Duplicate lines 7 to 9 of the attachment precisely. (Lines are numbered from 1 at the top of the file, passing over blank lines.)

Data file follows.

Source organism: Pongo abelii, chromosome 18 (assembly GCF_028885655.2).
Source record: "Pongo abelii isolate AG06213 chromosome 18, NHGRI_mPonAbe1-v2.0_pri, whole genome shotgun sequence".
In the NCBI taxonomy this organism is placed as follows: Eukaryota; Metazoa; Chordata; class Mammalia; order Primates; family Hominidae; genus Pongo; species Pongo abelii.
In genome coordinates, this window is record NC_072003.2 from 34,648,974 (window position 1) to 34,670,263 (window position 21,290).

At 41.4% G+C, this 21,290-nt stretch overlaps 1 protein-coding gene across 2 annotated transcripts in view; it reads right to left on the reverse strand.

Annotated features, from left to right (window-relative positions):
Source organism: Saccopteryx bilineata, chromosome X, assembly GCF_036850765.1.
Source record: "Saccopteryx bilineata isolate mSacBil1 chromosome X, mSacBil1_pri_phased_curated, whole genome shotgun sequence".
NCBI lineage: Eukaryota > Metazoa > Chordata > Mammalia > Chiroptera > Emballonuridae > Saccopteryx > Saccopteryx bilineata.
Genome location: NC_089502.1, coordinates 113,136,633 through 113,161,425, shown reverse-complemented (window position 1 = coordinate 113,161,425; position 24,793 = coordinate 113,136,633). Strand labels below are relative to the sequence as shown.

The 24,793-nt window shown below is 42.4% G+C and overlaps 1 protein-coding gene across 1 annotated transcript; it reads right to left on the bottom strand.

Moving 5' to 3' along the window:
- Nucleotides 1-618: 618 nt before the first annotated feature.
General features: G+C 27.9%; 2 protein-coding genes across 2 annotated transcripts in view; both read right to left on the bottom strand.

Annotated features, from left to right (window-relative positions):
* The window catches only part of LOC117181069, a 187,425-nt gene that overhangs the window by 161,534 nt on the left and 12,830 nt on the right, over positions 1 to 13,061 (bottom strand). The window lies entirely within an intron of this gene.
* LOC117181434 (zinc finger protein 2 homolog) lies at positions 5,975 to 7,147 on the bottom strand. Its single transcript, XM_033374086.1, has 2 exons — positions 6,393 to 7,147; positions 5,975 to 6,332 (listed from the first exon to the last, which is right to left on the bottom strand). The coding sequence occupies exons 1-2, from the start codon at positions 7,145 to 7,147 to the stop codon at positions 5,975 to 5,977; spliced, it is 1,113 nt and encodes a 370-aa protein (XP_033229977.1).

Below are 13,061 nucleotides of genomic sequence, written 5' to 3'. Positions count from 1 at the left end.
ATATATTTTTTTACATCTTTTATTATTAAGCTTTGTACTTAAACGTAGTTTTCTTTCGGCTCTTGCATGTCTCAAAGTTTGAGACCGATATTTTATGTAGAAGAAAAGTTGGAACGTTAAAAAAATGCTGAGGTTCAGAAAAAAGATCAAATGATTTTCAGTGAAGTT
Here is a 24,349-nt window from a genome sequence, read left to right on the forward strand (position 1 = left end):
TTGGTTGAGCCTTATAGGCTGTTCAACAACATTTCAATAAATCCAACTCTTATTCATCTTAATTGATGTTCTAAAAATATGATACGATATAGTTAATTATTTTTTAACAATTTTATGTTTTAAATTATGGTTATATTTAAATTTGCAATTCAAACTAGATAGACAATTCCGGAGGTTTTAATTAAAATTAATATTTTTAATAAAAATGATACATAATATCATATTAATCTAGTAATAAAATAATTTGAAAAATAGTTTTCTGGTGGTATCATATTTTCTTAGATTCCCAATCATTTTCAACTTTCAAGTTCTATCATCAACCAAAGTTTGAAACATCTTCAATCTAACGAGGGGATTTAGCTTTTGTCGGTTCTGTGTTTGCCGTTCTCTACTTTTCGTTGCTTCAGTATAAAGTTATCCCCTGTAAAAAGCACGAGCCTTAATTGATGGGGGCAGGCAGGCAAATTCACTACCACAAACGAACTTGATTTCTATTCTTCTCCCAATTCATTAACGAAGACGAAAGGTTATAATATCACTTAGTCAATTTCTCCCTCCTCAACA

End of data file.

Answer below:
Source organism: Saccopteryx bilineata, chromosome X, assembly GCF_036850765.1.
Source record: "Saccopteryx bilineata isolate mSacBil1 chromosome X, mSacBil1_pri_phased_curated, whole genome shotgun sequence".
NCBI lineage: Eukaryota > Metazoa > Chordata > Mammalia > Chiroptera > Emballonuridae > Saccopteryx > Saccopteryx bilineata.